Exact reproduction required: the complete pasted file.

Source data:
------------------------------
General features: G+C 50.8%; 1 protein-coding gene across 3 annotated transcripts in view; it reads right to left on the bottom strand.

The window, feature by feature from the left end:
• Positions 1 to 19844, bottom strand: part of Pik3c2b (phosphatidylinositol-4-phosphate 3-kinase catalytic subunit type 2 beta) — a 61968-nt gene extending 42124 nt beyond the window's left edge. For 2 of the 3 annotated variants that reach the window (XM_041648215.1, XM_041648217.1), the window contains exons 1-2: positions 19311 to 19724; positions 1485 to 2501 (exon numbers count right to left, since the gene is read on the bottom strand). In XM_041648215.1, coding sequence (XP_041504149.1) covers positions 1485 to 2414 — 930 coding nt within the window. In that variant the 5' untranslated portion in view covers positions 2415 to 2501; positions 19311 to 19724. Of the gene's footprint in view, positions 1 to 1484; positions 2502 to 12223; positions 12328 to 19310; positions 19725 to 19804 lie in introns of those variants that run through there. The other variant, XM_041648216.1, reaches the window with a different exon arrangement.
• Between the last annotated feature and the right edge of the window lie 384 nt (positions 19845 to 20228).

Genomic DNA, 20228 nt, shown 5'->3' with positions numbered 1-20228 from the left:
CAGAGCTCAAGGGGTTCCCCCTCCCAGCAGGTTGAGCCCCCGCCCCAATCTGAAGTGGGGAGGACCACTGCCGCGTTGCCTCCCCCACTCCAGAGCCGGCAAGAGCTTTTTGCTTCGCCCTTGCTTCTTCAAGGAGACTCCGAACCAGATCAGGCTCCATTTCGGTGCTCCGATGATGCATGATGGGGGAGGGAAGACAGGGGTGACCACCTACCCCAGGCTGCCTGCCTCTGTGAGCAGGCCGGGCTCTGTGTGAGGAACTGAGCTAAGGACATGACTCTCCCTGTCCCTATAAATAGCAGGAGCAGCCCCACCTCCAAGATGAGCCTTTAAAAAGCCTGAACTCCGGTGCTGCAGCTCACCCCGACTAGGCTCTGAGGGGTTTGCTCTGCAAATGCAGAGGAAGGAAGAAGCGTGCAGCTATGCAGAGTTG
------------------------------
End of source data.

General features: G+C 50.8%; 1 protein-coding gene across 3 annotated transcripts in view; it reads right to left on the bottom strand.

The window, feature by feature from the left end:
• Positions 1 to 19844, bottom strand: part of Pik3c2b (phosphatidylinositol-4-phosphate 3-kinase catalytic subunit type 2 beta) — a 61968-nt gene extending 42124 nt beyond the window's left edge. For 2 of the 3 annotated variants that reach the window (XM_041648215.1, XM_041648217.1), the window contains exons 1-2: positions 19311 to 19724; positions 1485 to 2501 (exon numbers count right to left, since the gene is read on the bottom strand). In XM_041648215.1, coding sequence (XP_041504149.1) covers positions 1485 to 2414 — 930 coding nt within the window. In that variant the 5' untranslated portion in view covers positions 2415 to 2501; positions 19311 to 19724. Of the gene's footprint in view, positions 1 to 1484; positions 2502 to 12223; positions 12328 to 19310; positions 19725 to 19804 lie in introns of those variants that run through there. The other variant, XM_041648216.1, reaches the window with a different exon arrangement.
• Between the last annotated feature and the right edge of the window lie 384 nt (positions 19845 to 20228).

Genomic DNA, 20228 nt, shown 5'->3' with positions numbered 1-20228 from the left:
CAGAGCTCAAGGGGTTCCCCCTCCCAGCAGGTTGAGCCCCCGCCCCAATCTGAAGTGGGGAGGACCACTGCCGCGTTGCCTCCCCCACTCCAGAGCCGGCAAGAGCTTTTTGCTTCGCCCTTGCTTCTTCAAGGAGACTCCGAACCAGATCAGGCTCCATTTCGGTGCTCCGATGATGCATGATGGGGGAGGGAAGACAGGGGTGACCACCTACCCCAGGCTGCCTGCCTCTGTGAGCAGGCCGGGCTCTGTGTGAGGAACTGAGCTAAGGACATGACTCTCCCTGTCCCTATAAATAGCAGGAGCAGCCCCACCTCCAAGATGAGCCTTTAAAAAGCCTGAACTCCGGTGCTGCAGCTCACCCCGACTAGGCTCTGAGGGGTTTGCTCTGCAAATGCAGAGGAAGGAAGAAGCGTGCAGCTATGCAGAGTTG